The musician’s closest relatives were buried at the Old Powązki Cemetery (Powązkowska Street 14). This is the oldest necropolis in Warsaw and a burial place of
The cemetery contains the graves of Chopin’s parents and three sisters as well as his teachers – Wojciech Żywny and Józef Elsner – and some of his friends. Frederic Chopin himself, however, was buried in the Père-Lachaise Cemetery in Paris.
The world’s biggest collection of Chopin artefacts can be found at the Frederic Chopin Museum in the Gniński Palace (Okólnik Street 1), which has been fully equipped with modern technological devices and multimedia displays. One can revisit this place several times and discover something new with each subsequent visit. “For a long time we wondered how to best present Chopin,” Maciej Janicki, the museum’s curator, told Polska.pl “Instead of a chronological sequence, we opted for so-called information islands. The objective was to assure also a diversity of multimedia forms”.
The exposition, taking up four storeys, weaves educational elements together with multi-media experiences in an innovative way. In the wider historical and cultural context, it shows the subsequent life stages and various sides of the composer – dedicated son and brother, patriot, brilliant composer, teacher and lover. Using a proximity card that activates the multimedia units, visitors can venture deeper into areas of particular interest to them while creating their own sightseeing track. They can, of course, also listen to Chopin’s music, which apart from the artist himself is the main hero of the exposition.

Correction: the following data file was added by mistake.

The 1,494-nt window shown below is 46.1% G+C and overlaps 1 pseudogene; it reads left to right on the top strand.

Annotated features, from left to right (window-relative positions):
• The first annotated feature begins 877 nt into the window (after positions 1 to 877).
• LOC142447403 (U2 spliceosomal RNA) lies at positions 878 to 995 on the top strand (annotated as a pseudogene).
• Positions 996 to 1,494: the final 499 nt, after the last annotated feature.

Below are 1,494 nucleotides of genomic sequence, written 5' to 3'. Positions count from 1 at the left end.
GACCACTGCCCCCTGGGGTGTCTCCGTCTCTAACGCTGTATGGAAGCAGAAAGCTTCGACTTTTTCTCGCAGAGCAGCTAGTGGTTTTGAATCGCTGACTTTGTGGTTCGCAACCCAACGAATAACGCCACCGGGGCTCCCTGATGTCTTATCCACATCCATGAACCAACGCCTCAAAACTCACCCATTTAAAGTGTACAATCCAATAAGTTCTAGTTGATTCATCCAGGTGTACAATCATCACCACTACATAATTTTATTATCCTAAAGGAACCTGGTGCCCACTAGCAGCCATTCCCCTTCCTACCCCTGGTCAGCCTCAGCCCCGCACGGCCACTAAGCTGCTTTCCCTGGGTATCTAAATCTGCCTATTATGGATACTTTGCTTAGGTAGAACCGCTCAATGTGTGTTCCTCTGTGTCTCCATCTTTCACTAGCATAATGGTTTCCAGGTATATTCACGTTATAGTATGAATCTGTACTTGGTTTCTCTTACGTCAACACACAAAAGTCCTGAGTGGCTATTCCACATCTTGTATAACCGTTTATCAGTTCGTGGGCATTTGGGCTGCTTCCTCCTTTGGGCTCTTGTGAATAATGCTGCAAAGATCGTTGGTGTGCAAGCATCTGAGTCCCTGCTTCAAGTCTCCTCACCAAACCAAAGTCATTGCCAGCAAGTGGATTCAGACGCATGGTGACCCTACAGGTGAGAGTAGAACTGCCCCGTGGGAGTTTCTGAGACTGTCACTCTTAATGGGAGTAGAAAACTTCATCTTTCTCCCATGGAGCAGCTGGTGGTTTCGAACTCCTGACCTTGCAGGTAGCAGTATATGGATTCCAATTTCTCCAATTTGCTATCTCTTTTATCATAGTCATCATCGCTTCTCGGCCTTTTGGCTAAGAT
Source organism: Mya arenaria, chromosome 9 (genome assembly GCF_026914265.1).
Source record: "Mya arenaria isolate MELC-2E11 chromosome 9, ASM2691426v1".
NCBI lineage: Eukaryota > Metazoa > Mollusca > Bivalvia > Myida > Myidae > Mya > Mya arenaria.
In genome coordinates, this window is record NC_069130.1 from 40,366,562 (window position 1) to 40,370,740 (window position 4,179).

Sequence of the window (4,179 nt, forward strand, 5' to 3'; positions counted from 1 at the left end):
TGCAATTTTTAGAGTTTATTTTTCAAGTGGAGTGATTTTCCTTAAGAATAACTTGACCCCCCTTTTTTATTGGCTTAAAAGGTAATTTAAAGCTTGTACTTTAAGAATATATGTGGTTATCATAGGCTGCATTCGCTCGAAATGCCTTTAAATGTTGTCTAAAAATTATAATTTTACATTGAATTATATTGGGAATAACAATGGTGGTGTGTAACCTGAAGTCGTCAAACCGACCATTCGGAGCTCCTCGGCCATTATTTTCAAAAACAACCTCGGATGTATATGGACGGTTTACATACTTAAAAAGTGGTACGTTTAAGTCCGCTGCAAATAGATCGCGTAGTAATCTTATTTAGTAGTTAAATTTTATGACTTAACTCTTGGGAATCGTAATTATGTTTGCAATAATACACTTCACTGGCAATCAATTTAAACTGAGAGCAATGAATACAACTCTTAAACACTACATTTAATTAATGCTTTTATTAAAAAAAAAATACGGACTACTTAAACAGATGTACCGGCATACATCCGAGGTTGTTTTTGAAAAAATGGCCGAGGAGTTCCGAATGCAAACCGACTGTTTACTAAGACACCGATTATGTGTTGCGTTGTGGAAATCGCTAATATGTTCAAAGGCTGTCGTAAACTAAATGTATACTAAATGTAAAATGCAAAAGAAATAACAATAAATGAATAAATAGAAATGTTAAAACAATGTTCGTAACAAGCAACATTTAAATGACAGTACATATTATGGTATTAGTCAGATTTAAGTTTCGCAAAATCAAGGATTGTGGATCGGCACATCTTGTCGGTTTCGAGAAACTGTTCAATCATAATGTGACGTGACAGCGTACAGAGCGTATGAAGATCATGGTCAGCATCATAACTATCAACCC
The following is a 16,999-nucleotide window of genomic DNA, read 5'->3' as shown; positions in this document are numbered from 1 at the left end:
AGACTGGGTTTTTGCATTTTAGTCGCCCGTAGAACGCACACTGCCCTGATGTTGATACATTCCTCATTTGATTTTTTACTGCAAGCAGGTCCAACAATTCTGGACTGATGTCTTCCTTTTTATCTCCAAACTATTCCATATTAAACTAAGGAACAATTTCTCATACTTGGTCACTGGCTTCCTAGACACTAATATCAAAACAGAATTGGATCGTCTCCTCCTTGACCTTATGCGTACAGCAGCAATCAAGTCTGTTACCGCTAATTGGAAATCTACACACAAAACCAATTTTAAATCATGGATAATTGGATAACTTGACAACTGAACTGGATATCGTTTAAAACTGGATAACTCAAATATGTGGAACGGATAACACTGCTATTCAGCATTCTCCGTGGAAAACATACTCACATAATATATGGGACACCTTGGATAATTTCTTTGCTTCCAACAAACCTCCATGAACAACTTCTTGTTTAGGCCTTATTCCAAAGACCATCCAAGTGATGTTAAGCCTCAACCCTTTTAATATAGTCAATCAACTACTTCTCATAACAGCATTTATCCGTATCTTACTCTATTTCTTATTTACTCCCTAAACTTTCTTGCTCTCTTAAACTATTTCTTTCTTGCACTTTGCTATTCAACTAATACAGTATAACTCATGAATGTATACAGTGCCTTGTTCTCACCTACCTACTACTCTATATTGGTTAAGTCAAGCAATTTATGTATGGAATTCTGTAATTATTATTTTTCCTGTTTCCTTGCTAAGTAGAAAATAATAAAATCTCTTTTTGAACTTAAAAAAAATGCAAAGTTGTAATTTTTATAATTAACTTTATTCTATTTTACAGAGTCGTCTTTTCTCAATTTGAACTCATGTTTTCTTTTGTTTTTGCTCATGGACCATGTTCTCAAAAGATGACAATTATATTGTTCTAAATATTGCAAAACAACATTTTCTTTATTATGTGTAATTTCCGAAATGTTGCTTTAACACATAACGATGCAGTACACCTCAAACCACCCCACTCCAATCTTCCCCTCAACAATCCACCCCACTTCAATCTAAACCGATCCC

There is also a wide variety of Chopin mementos on display, including gold breast pins, a candy box, a paperweight, a watch and the last Ignace Pleyel grand piano from his Paris apartment. The most valuable exhibits comprise his written materials: complete works and their fragments, sketches and notes, letters, dedications, drawings, and even a school calligraphy notebook.
“We have Chopin’s pocket diaries containing his various notes, such as a reminder to buy wood for the fireplace and pay the servant for his ties,” says Maciej Janicki. “The last pocketbook contains only various information on physicians”.
Numerous images of Chopin – oil paintings, watercolours, drawings, sculptures – appear to be slightly idealised as compared to the only known photograph of the composer from ca. 1846, which shows a grimaced face with small beady eyes and big nose. There are also two death masks and a cast of his left hand – quite slim and flaccid.
With bated breath I listen to recordings of Chopin’s letters. "Coughing and croaking, with love for you" he wrote to his friend, Wojciech Grzymała. “My Dearest Life. Come and see me if you can. I am weak and no doctors can help me as well as you can.” – he asked his sister Ludwika shortly before he died. I never felt so close to Chopin before.